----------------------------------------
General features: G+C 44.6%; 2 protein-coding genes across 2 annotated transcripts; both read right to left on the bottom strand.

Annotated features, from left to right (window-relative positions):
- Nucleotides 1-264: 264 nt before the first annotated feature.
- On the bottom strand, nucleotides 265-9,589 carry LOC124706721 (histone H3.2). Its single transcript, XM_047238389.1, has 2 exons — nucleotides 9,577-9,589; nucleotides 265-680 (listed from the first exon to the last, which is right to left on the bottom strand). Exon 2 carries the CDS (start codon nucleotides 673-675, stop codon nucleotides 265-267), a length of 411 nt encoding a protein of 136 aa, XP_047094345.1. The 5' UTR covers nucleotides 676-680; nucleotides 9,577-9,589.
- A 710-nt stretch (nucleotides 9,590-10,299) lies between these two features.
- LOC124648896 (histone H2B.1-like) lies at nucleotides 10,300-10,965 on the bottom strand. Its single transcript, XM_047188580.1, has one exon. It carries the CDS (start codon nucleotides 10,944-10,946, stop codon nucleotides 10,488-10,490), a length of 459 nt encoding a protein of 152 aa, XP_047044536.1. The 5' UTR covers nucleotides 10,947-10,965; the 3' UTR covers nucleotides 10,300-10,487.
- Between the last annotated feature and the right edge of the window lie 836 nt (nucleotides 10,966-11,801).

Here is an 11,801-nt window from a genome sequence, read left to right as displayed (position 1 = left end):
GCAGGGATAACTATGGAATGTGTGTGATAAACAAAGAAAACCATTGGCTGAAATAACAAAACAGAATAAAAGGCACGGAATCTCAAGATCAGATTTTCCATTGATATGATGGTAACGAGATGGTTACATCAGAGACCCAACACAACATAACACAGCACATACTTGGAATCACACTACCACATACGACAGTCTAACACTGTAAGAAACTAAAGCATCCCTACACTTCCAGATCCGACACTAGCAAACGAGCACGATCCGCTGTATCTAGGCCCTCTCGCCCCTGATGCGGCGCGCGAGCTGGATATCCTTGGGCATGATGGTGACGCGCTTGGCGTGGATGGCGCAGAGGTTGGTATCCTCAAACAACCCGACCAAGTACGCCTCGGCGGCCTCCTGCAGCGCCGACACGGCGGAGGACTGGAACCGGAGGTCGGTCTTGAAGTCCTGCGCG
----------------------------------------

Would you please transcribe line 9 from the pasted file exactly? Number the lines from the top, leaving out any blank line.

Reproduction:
GCAGGGATAACTATGGAATGTGTGTGATAAACAAAGAAAACCATTGGCTGAAATAACAAAACAGAATAAAAGGCACGGAATCTCAAGATCAGATTTTCCATTGATATGATGGTAACGAGATGGTTACATCAGAGACCCAACACAACATAACACAGCACATACTTGGAATCACACTACCACATACGACAGTCTAACACTGTAAGAAACTAAAGCATCCCTACACTTCCAGATCCGACACTAGCAAACGAGCACGATCCGCTGTATCTAGGCCCTCTCGCCCCTGATGCGGCGCGCGAGCTGGATATCCTTGGGCATGATGGTGACGCGCTTGGCGTGGATGGCGCAGAGGTTGGTATCCTCAAACAACCCGACCAAGTACGCCTCGGCGGCCTCCTGCAGCGCCGACACGGCGGAGGACTGGAACCGGAGGTCGGTCTTGAAGTCCTGCGCG